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Roush Looks to 3D Printing

Bill Koenig
By Bill Koenig Senior Editor, SME Media

Company involved with automotive, aerospace invests big in additive manufacturing

Parts being 3D printed at Roush Enterprises

Roush Enterprises (Livonia, MI) decided to go big with 3D printing.

The company spent $4.5 million over 14 months on five additive manufacturing machines, software, facility upgrades and engineering personnel and equipment.

Roush’s most expensive acquisition was a $2 million Xline 2000R powder-bed metal additive system from General Electric Co.’s Concept Laser. The machine has a build envelope of 800 x 400 x 500 mm, enabling 3D printing of engine blocks and other large parts.

“When you have a bigger build envelope, it opens up the parts catalogue,” said Brandy Badami, business development manager-additive manufacturing for Roush. “We can print in the hundreds of thousands” of parts.

Privately held Roush does business in the auto industry, defense, entertainment (amusement park rides), aerospace, oil and gas and motorsports sectors. Founder Jack Roush, 75, is a prominent NASCAR team owner.

‘All For It’

“He’s all for it,” Badami said of Jack Roush. “We print parts for his (restored) planes. Jack knows that 3D printing is the future and he’s excited about the possibilities.” The company’s additive manufacturing also supports the Roush race team, including printing parts, fixtures, jigs and gages.

The 3D printing operation is based in Farmington, MI. The company had performed 3D printing with plastics for about 15 years. As part of the recent investment, Roush acquired two large fused deposition modeling machine to print thermoplastic parts.

Brandy Badami, business development manager-additive manufacturing for Roush, at the controls of the company’s new Xline 2000R 3D printer.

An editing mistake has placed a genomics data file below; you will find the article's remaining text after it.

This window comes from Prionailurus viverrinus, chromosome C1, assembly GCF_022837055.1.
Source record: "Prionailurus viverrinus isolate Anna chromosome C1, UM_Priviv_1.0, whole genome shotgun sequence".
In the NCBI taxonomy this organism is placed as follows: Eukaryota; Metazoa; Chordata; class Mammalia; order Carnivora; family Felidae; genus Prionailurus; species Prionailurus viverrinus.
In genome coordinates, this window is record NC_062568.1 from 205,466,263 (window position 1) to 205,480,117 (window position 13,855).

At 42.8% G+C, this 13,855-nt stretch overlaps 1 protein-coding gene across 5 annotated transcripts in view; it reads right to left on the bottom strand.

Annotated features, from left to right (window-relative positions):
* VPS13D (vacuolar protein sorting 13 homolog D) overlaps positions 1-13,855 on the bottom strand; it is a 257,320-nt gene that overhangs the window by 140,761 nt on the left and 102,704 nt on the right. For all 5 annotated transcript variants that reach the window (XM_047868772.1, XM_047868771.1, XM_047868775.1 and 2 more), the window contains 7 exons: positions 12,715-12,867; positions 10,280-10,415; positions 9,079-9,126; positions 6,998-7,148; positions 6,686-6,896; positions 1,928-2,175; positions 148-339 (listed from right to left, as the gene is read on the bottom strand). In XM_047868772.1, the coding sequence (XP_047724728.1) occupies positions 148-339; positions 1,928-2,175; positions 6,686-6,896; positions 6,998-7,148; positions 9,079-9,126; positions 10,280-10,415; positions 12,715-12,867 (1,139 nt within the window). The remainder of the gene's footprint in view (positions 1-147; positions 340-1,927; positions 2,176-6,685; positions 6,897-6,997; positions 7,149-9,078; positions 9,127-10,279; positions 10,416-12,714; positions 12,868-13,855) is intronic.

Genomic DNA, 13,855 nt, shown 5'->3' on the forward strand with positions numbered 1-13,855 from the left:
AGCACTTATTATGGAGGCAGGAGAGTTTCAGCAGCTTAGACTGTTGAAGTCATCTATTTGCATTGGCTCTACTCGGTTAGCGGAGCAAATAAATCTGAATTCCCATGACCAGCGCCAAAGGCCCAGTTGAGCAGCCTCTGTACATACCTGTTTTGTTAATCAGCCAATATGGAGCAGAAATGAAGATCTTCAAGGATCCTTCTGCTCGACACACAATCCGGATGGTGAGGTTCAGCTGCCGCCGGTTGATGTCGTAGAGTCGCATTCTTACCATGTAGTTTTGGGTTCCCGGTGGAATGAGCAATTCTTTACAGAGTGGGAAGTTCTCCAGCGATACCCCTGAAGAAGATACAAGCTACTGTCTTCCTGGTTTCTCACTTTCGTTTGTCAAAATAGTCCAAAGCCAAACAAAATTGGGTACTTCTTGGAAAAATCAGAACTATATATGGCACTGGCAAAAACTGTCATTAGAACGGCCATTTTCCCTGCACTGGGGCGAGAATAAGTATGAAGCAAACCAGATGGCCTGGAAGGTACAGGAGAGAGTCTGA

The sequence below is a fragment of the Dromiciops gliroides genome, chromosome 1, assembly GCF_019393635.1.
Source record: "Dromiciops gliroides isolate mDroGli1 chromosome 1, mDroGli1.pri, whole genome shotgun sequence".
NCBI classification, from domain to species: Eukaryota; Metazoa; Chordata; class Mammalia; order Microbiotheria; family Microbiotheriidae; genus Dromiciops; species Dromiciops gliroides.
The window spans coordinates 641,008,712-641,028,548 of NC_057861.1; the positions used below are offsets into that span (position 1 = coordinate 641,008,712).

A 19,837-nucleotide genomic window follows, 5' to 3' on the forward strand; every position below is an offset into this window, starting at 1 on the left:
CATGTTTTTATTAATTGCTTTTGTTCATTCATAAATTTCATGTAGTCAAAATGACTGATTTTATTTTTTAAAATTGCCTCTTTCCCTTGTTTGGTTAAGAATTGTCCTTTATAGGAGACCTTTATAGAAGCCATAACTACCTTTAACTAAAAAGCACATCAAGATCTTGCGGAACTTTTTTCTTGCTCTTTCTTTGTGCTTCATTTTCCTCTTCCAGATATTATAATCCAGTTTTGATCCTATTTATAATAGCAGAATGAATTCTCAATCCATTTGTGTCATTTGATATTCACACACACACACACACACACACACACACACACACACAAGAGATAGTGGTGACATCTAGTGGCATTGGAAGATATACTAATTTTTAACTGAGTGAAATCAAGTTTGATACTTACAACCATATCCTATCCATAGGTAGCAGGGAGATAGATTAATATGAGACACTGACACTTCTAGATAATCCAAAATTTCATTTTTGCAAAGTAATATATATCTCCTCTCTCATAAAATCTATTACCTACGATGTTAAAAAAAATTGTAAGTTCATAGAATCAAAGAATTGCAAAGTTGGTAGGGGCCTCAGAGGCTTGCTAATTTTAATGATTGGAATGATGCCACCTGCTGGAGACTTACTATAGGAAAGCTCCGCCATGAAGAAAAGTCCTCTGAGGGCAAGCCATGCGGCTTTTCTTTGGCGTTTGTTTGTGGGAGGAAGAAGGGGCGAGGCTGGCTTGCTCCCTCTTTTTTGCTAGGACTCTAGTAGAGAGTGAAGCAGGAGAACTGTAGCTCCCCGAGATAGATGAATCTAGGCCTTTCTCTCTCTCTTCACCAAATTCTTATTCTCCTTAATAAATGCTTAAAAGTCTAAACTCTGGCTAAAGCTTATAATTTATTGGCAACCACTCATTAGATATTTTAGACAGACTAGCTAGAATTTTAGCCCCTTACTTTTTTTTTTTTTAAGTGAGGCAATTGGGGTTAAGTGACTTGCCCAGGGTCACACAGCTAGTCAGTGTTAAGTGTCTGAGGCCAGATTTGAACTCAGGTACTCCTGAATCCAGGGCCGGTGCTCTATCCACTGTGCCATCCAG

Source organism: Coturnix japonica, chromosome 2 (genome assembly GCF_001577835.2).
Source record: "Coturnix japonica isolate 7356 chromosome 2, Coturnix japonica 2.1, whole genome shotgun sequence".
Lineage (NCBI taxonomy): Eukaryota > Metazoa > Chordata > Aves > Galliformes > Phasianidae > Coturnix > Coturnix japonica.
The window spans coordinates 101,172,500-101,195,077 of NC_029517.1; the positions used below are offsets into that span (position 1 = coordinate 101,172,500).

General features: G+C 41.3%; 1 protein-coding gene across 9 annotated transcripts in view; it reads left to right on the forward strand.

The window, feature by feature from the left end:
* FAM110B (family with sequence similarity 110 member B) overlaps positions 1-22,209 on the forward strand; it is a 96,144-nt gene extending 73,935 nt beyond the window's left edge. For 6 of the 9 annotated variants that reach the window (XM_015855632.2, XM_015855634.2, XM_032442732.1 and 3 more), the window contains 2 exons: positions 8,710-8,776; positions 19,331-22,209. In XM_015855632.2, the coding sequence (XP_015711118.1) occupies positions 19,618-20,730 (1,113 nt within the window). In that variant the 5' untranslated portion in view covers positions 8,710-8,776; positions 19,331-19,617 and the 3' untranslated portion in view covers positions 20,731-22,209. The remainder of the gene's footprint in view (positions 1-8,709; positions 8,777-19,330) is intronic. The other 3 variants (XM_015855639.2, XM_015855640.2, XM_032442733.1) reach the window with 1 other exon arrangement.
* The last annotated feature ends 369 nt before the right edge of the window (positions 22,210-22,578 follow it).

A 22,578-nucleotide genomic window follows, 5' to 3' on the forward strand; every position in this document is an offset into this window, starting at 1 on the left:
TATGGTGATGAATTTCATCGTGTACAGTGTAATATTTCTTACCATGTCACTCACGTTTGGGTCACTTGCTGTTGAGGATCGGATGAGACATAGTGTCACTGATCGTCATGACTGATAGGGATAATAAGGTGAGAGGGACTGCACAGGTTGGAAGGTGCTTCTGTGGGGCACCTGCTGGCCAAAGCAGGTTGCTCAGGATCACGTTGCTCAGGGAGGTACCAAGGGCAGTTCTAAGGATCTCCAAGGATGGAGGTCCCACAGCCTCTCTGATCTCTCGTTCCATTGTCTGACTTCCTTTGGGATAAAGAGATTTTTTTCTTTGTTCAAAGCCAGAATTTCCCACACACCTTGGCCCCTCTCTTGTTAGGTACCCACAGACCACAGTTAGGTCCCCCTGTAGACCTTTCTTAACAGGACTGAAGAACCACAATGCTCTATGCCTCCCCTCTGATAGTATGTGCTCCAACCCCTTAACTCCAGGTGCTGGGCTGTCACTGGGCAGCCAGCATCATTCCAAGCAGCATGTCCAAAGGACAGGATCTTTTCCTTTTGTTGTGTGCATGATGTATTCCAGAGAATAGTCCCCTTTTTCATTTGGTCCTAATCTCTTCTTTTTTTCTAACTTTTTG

“They wanted to make the jump into metals,” Badami said. “It made sense to bring that in-house.”

Roush decided to purchase the Concept Laser machine for automotive, aerospace and other projects. The machine initially did printing for Roush in Germany. It was delivered to Roush in Michigan in December. During the early part of this year, it was making test runs of parts, Badami said.

Until now, automotive has lagged other industries such as aerospace in embracing 3D printing for production. The auto industry deals with larger volumes of parts compared with aircraft.

Newer machines, such as the Concept Laser machine, “allows automotive to seriously take a look,” Badami said. “It says, ‘What’s your excuse now?’ It really is made for continuous throughput.”

‘Tool Kit’

The machine uses two 1000 watt lasers. Badami said it can print an engine block in two weeks. The company also is doing work for self-driving vehicle projects. Badami said she couldn’t discuss specifics. But additive manufacturing opens up possibilities, she said. “It could be the interior. It could be building a shell of a vehicle.”

Roush’s 3D printing capabilities are also being utilized on aerospace projects. Badami said a client she couldn’t identify is working on a next-generation cryogenic propulsion system. A key component “had to be printed as a single part.”

For now, Roush is looking to expand its use of 3D printing.

“We really wanted to add to our tool kit,” she said. “We know additive is the way to accelerate design engineering.” Roush’s goal, she said, is to become “a Tier 1 additive manufacturing production supplier.”

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